Ross Mackenzie

In monumental scope, the big screen is introducing many to J. R. R. Tolkien's "Lord of the Rings." The movie versions of "The Fellowship of the Ring" (vol. I) and "The Two Towers" (vol. II) were overwhelming, and generous representations of the book. As movies go, they chalked up some of the biggest global box-office sales ever.

Tolkien groupies picked nits about the "Fellowship" and "The Two Towers" (as they will about vol. III "The Return of the King"), but by and large rejoice in the films. Others, some deeming the work science-fiction, won't see the Tolkien movies, let alone read the books, because they are not into fantasy, the unreal, or - darkly - the occult. So the debate goes hotly on, as it has since the book "The Lord of the Rings" first appeared in 1954, as to what the story really is.

Tolkien, of course, knew. Yet others have had great trouble resolving whether it is allegory, myth, fable, heroic legend, creative fantasy or epic religious tale.

A British professor of philology, Tolkien's first love was linguistics, words and the study of cultures through their languages and literatures. His particular area of interest was Anglo-Saxon history. As one who read deeply in fable, legend and myth, Tolkien was well aware of ring-quest tales predating even the pyramids and Babylon. He read Pliny, who wrote of the blood feud over a ring between Drusus and Caepio that led to the Social Wars, which ended in the Roman republic's collapse.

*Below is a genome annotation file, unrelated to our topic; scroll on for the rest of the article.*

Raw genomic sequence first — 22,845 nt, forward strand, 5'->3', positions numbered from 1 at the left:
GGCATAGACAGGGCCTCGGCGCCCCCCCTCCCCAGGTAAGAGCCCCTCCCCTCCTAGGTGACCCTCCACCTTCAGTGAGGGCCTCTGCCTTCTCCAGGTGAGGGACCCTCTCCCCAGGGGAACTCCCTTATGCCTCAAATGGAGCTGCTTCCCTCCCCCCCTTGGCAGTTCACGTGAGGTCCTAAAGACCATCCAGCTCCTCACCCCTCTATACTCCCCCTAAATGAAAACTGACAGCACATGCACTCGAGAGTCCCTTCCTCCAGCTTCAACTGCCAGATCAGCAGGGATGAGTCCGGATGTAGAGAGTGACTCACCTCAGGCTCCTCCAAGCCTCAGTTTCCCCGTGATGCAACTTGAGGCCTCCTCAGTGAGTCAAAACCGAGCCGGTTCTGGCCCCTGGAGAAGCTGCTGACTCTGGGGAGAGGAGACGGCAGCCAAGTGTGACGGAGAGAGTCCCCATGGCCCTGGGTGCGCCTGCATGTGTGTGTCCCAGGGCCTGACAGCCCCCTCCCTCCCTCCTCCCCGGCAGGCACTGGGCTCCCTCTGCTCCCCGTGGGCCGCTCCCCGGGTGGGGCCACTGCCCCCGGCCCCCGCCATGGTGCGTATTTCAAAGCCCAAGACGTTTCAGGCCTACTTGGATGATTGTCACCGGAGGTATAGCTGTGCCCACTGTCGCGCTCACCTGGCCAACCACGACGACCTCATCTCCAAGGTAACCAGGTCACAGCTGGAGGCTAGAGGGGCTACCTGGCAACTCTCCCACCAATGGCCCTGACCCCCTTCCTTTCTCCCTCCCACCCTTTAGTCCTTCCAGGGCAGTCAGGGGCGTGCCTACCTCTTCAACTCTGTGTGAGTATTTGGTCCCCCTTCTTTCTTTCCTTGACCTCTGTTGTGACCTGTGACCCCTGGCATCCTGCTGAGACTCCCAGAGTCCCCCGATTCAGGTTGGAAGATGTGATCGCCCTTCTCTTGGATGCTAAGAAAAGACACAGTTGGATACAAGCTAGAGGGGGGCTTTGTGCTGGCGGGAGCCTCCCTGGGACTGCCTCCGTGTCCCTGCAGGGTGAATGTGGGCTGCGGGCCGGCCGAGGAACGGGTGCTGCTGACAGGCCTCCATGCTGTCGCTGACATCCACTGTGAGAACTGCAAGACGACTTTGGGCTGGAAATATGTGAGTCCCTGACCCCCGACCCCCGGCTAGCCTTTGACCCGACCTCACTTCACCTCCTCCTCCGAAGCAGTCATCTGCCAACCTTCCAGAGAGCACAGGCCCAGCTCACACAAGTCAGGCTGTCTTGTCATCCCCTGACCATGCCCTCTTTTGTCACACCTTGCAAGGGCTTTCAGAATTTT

Profoundly religious (he was instrumental in the 1931 conversion of his friend C. S. Lewis from atheism to Christianity), Tolkien was steeped in biblical tales such as, tellingly, Solomon's ring. He read extensively in Norse mythology (Odin, Sigurd, the Volsunga saga), and drew heavily from Arthurian and Carolingian legend and German romance. He understood Wagner's effort to restate the German "Volk" identity through German ring-quest legends (Siegfried), yet resented the distortions in Wagner's linking of art and myth - distorted further by Hitler at about the time (1937) Tolkien began "The Lord of the Rings."

There was something else. As Tolkien authority David Day has noted:


Ross Mackenzie

Ross Mackenzie lives with his wife and Labrador retriever in the woods west of Richmond, Virginia. They have two grown sons, both Naval officers.

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